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Who’s who: executors and other key people


Who is a trustee?

Administration Act 1969, ss 13, 63; Trustee Act 1956 (replaced by Trusts Act 2019 on 30 Jan 2021)

A trustee is a person or organisation responsible for holding any of the will-maker’s property until it can be paid to the beneficiary who is entitled to the property. The roles of executor and trustee are usually combined in a single person.

It is not legally required to get someone’s permission before appointing them as a trustee. However, it is a good idea to ask them, as they may refuse to accept the role after your death.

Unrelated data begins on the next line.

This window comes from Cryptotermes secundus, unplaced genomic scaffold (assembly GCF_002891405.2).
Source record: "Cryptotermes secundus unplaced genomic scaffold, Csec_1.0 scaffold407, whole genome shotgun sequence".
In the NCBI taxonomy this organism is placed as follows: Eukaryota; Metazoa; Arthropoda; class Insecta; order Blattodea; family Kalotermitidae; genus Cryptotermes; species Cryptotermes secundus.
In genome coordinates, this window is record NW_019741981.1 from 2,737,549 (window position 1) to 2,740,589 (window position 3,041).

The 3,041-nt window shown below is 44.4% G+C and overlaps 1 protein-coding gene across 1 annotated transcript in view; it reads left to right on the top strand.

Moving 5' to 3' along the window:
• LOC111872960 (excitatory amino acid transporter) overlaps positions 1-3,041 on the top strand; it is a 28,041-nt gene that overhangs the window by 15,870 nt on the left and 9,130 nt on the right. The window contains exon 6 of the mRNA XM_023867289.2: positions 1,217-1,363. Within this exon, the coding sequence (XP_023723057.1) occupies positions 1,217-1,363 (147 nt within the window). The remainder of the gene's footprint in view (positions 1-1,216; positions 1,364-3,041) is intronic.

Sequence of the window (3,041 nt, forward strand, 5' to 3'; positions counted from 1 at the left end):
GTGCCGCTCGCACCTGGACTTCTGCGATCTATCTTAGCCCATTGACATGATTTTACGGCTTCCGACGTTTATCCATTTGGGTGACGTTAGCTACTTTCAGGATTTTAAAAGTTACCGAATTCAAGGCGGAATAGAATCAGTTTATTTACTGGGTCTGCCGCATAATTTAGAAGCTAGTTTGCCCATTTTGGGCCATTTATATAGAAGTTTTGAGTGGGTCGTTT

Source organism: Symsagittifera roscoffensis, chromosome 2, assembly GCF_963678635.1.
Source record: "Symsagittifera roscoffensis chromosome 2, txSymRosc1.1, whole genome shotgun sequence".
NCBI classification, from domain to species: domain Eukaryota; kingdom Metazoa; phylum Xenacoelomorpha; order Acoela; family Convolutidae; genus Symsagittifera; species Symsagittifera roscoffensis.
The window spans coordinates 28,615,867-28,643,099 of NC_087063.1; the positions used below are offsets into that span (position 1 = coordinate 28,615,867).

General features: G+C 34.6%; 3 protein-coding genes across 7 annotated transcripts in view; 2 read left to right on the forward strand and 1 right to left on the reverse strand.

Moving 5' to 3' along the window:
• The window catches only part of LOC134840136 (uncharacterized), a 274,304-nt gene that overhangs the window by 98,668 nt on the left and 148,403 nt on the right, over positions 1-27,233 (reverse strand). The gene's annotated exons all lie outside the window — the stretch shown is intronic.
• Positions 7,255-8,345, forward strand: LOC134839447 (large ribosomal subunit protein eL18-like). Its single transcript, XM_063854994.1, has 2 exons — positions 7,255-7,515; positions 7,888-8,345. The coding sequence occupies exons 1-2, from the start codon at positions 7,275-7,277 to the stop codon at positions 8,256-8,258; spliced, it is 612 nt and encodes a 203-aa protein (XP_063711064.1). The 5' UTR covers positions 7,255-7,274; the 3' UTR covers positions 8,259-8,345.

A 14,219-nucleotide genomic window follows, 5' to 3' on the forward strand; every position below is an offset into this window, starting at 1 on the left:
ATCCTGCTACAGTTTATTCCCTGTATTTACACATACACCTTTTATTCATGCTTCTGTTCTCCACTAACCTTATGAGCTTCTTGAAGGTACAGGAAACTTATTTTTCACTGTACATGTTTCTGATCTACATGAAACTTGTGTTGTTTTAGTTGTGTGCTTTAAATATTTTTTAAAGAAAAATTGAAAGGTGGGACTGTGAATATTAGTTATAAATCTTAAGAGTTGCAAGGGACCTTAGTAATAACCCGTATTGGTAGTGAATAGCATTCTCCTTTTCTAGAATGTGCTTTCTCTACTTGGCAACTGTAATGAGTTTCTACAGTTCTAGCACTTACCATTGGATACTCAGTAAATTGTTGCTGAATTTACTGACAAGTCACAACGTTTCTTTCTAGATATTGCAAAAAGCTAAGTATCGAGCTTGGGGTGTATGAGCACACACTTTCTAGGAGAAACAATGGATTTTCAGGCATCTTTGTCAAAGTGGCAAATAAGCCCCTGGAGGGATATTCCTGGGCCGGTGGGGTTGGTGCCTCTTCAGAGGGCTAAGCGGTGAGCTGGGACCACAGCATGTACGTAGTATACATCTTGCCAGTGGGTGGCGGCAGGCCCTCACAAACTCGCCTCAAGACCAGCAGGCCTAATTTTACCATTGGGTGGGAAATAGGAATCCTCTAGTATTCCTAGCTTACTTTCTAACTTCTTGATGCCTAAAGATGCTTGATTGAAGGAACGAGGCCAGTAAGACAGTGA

What does a trustee do?

In a will, the legal ownership of the property passes to the trustee on the death of the will-maker. The trustee must hold it for the beneficiaries and distribute it under the terms of the will. Sometimes the trustee’s role may continue for some time, for example, where the will provides for children to benefit when they reach a certain age.

Does a trustee get paid?

Trustees can get paid for their services only if this is provided for in the will. Where the trustee is a professional (for example, a lawyer, accountant or trust company), they will generally ask for the will to include arrangements for their payment.

Next Section | Making a will
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